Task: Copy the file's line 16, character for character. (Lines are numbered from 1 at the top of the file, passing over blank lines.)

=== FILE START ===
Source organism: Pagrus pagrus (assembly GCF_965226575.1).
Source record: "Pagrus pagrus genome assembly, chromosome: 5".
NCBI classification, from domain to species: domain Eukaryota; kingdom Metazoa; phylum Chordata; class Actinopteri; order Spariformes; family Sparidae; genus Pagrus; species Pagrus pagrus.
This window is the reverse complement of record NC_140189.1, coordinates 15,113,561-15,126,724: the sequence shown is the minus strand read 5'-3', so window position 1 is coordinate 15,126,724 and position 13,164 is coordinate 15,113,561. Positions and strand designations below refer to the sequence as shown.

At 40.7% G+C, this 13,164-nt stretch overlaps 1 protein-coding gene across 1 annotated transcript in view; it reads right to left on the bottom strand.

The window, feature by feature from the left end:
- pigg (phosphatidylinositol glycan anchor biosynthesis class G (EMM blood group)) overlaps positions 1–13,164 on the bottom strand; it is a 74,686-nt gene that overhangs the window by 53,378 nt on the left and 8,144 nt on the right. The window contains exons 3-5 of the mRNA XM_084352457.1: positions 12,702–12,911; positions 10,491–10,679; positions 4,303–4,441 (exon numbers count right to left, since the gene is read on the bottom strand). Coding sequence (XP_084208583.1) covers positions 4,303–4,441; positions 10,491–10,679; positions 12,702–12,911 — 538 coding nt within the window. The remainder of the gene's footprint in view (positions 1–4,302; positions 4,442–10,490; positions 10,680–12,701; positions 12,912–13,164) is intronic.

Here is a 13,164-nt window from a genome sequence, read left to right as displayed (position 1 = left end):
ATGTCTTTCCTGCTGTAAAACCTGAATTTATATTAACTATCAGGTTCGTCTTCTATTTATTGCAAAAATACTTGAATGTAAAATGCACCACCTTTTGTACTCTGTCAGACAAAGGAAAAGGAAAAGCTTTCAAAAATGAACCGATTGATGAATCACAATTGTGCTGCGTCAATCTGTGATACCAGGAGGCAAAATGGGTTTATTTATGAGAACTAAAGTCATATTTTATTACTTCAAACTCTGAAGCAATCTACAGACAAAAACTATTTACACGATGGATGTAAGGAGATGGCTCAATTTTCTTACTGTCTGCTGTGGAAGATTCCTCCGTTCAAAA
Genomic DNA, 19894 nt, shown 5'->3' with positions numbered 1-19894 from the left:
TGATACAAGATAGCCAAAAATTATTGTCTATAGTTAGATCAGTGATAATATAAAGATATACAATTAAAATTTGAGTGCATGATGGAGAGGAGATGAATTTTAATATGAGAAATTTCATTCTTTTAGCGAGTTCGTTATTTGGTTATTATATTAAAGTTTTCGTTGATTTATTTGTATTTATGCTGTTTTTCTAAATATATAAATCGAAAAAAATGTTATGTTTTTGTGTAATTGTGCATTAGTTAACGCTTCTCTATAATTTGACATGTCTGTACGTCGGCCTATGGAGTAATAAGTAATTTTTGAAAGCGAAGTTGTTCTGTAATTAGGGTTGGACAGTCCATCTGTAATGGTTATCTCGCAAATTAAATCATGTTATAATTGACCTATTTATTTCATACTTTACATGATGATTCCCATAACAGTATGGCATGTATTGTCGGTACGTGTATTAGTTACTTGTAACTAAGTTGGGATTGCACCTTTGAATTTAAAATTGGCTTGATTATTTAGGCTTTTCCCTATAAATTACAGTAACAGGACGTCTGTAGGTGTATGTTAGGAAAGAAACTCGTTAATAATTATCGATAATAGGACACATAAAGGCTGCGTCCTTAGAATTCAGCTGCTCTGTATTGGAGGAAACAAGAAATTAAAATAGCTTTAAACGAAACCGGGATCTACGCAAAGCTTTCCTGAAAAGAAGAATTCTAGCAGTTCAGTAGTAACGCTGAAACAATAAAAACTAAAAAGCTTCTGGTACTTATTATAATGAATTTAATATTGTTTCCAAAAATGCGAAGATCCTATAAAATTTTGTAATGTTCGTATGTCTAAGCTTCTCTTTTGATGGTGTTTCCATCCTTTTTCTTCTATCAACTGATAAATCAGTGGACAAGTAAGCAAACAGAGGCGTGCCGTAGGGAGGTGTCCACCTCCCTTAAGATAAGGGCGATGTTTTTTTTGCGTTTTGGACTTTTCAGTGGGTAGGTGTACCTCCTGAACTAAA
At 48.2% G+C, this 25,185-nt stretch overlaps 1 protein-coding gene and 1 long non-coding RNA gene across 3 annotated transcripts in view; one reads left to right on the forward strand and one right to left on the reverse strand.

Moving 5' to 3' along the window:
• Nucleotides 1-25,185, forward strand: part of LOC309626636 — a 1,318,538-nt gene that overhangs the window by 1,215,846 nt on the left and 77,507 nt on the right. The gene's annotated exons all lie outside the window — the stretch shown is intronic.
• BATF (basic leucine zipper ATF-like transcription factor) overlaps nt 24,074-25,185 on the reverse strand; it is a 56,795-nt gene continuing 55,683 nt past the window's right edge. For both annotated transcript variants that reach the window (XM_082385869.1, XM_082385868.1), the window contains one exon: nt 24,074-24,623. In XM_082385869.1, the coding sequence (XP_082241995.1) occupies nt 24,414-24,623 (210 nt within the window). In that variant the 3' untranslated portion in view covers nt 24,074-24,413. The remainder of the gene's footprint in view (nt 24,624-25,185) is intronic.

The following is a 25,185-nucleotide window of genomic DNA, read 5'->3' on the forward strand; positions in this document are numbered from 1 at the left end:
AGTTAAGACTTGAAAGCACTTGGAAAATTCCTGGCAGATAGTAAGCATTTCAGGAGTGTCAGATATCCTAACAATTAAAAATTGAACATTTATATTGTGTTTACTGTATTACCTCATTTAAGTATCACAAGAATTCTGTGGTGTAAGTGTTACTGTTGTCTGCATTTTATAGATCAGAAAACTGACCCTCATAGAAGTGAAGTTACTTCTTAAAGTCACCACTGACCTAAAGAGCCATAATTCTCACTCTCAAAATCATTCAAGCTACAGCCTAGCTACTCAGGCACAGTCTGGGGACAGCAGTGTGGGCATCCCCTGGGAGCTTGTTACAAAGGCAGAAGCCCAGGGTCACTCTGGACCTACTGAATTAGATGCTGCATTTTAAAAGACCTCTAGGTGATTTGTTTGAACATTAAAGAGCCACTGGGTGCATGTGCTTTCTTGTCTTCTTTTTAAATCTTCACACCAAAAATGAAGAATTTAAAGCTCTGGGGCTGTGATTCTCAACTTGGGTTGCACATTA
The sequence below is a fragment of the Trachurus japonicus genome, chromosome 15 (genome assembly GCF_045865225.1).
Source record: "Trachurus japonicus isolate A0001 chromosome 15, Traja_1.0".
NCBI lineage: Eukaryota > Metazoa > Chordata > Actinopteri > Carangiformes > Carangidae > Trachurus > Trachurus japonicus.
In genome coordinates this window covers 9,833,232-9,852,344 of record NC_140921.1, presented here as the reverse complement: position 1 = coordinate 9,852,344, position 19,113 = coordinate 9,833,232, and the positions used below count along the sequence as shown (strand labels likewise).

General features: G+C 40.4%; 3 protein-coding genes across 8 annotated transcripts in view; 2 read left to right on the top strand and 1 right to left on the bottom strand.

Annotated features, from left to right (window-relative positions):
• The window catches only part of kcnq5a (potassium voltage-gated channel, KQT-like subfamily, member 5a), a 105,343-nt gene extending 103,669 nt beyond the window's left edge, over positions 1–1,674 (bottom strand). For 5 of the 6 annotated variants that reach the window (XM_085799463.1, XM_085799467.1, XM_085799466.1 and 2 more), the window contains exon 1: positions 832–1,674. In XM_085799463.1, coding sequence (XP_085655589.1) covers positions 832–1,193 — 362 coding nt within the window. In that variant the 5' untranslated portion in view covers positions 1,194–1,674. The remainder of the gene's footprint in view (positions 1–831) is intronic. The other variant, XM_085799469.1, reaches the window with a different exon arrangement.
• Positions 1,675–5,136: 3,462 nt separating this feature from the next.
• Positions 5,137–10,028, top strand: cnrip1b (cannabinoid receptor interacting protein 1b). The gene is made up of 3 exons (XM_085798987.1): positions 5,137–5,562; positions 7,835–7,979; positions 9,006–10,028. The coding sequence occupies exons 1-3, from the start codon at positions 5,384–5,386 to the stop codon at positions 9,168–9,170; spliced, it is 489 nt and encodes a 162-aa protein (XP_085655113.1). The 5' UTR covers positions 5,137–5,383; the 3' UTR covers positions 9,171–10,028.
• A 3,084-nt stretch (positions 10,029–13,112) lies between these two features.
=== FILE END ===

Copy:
The following is a 25,185-nucleotide window of genomic DNA, read 5'->3' on the forward strand; positions in this document are numbered from 1 at the left end: